Mark's adventures as Invincible are varied, and this is the part I didn't like. This whole volume feels like a huge setup for Invincible's villains. The stories are vignettes that for now don't have much to do with Marks life. Whether, Invincible escorts some astronauts to Mars only to leave one of them behind possessed by parasites or Invincible unwittingly helping a new "kingpin" of crime take over, the payoffs will be in the future. The most tiresome of these setups, is the multiple dimensions storyline. Since we didn't actually see any of the other worlds, and I honestly didn't care about the characters, I found it tedious. Over all, even though most of the villains are interesting or funny, the pacing of their stories is slow, but since this is the result of focusing on Mark's personal life, I don't mind.

Thursday, January 6, 2011

Yotsuba&! #9

Hiyohiko Azuma

Asagi attempts to catch candy at a hot air balloon race. She's waylaid by the savage children. You can almost hear her "oomph!".

Batwoman #0

J.H. Williams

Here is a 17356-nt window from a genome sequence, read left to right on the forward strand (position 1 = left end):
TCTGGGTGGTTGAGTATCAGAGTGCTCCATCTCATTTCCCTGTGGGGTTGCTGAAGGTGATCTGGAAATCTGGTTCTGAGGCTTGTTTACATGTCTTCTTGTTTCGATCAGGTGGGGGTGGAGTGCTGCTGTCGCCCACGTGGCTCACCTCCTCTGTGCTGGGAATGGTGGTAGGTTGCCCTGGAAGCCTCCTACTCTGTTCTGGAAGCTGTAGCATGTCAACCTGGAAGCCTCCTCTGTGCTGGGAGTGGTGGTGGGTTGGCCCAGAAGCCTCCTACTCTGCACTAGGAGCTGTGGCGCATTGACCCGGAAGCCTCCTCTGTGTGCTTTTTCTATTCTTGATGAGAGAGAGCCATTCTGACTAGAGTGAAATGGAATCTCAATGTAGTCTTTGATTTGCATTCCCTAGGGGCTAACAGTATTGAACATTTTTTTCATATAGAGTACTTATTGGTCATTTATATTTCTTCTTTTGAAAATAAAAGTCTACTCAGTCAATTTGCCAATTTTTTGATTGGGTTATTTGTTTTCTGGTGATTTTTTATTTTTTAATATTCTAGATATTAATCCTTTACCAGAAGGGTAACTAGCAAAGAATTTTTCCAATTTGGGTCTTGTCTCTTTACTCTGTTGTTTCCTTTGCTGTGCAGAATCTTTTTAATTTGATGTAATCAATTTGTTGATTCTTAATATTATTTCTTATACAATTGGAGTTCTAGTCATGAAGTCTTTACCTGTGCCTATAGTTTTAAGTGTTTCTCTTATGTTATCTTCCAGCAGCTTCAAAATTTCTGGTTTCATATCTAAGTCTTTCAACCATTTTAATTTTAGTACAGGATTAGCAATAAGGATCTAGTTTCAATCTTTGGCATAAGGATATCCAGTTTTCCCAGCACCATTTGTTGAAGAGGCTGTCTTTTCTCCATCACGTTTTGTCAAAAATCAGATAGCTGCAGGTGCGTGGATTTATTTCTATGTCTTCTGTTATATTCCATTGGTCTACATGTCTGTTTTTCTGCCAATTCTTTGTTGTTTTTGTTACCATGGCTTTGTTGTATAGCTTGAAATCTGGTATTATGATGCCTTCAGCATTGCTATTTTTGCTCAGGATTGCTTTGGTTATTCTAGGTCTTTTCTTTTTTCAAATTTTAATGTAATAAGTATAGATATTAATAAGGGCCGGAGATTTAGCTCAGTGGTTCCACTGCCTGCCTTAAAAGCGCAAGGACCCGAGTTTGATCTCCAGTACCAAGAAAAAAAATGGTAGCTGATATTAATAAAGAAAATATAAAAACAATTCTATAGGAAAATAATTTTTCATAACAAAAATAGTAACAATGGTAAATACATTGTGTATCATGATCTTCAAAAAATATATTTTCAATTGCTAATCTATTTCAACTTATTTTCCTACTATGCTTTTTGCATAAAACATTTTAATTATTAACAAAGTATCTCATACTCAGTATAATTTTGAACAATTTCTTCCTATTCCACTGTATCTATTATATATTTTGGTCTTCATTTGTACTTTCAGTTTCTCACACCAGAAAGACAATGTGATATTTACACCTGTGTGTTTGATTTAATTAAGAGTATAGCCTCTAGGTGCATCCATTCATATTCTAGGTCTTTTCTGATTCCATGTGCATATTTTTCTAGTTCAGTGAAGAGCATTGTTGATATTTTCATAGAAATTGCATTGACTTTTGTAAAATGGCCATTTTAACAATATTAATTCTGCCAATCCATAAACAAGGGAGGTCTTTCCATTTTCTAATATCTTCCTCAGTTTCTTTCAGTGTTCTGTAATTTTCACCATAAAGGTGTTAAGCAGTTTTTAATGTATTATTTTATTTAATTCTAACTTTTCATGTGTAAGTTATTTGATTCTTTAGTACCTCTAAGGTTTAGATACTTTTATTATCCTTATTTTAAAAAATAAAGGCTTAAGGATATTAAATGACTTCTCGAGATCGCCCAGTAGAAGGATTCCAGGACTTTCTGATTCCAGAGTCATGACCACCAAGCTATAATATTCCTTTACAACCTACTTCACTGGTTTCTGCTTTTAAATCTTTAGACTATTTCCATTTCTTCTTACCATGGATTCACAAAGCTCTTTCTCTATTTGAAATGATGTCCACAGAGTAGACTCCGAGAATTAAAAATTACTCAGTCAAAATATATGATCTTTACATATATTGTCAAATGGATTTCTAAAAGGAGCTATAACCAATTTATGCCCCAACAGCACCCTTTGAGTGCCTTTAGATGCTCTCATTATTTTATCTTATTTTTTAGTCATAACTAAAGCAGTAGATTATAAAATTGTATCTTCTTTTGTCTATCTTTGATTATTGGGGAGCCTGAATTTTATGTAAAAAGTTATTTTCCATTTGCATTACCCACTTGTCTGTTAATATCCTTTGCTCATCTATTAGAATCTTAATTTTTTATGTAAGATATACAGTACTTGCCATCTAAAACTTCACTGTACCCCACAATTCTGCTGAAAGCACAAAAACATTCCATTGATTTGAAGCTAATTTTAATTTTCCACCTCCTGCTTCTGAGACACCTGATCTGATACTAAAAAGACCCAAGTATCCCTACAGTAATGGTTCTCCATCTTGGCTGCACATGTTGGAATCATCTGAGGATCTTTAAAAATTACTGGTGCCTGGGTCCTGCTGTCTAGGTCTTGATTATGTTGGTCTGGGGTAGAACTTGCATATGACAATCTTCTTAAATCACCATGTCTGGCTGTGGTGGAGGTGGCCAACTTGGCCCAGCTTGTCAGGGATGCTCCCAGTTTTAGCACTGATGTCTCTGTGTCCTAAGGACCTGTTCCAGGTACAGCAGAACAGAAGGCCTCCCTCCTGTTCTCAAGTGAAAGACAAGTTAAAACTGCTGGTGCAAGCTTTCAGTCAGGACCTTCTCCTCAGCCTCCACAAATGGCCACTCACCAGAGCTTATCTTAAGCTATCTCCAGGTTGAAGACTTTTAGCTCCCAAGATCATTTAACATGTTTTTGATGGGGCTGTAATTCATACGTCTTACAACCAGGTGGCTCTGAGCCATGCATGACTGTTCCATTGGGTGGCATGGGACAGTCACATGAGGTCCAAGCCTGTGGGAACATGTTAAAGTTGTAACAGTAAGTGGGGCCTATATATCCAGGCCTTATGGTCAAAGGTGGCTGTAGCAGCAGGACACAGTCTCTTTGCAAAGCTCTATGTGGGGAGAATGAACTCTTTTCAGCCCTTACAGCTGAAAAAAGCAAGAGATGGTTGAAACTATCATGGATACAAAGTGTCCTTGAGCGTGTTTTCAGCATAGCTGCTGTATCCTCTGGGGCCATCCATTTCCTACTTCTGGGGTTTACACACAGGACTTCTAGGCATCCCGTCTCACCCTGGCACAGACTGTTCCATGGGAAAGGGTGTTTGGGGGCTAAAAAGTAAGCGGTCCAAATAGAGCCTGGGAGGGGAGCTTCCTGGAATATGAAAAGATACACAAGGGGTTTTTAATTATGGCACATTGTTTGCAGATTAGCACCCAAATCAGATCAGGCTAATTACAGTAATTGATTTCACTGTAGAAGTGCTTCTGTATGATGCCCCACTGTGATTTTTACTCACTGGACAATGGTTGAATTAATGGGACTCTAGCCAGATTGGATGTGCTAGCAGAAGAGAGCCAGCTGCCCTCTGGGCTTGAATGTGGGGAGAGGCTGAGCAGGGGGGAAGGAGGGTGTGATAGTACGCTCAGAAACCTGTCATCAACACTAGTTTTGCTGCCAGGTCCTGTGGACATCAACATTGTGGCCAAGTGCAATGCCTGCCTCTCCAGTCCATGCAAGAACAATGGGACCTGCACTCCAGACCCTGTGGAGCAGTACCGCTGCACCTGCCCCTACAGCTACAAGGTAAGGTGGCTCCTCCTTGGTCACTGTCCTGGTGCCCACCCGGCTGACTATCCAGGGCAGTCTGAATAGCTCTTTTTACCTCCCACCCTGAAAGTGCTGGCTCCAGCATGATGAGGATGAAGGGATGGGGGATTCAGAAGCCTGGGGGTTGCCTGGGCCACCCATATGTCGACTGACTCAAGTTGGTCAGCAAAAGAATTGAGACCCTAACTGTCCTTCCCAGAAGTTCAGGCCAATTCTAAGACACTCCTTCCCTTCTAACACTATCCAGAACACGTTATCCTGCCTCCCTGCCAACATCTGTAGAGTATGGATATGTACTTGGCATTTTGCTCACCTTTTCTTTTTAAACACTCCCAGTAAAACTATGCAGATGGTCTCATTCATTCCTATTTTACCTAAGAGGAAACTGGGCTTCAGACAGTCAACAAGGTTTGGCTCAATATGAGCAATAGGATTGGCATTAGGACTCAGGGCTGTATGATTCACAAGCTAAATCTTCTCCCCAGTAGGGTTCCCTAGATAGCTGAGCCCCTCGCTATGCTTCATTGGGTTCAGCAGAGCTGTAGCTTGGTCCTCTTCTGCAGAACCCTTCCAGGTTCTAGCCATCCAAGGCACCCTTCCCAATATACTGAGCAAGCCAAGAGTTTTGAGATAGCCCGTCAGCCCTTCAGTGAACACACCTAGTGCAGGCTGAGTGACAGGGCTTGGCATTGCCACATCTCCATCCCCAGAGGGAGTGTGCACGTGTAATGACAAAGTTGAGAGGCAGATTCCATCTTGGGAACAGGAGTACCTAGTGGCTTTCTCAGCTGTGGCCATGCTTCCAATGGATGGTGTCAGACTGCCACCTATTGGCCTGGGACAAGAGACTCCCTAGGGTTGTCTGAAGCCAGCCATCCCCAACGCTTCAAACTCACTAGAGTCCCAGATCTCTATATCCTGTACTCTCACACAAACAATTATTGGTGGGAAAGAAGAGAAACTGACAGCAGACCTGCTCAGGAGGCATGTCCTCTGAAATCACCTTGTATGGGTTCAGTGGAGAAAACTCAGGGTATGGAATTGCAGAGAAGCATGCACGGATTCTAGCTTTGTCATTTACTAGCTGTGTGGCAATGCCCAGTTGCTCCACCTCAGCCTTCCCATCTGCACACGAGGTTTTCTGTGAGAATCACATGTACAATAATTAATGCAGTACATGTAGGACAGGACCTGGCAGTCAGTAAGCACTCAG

W. Haden Blackman
Amy Reeder

This story is all about Bruce Wayne trying to figure out if Kate Kane is Batwoman, and if Batwoman is trained and ready to be part of the franchise. This makes perfect sense because Bruce hasn't seen Kate or the whole Cult of Cain business. When Batwoman first appeared, Bruce was having his forty nights in the desert to exorcise his demons, and in Final Crisis almost no one saw Kate at all! She a was a "blink and you miss her" Female Fury. So now, finally, Bruce can see what all the hoopla is about. This is a great introduction to Kate-Batwoman for people who missed Rucka's run on Detective Comics.

What is really perfection in this comic, is Amy Reeder drawing Kate in civilian life, and JHW drawing Batwoman proper. Amy Reeder gives Kate an instant likeability by making her look modern (no more frumpy nineties clothes!!), cool and you know, like a regular young lady! JHW continues drawing a moody and feral Batwoman, with extreme closeups to vicious smiles drenched in red lipstick. The art is so good it makes your back teeth hurt.

Yotsuba&! #8

Kiyohiko Azuma

Yotsuba&! is the only manga that makes me laugh out loud much to Carla's chagrin. So instead of going over the whole story, I'm posting the panel that made me laugh.

Yotsuba was so scared by the haunted mansion set up in Fuuka's school that she ROLLED out. ROLLED!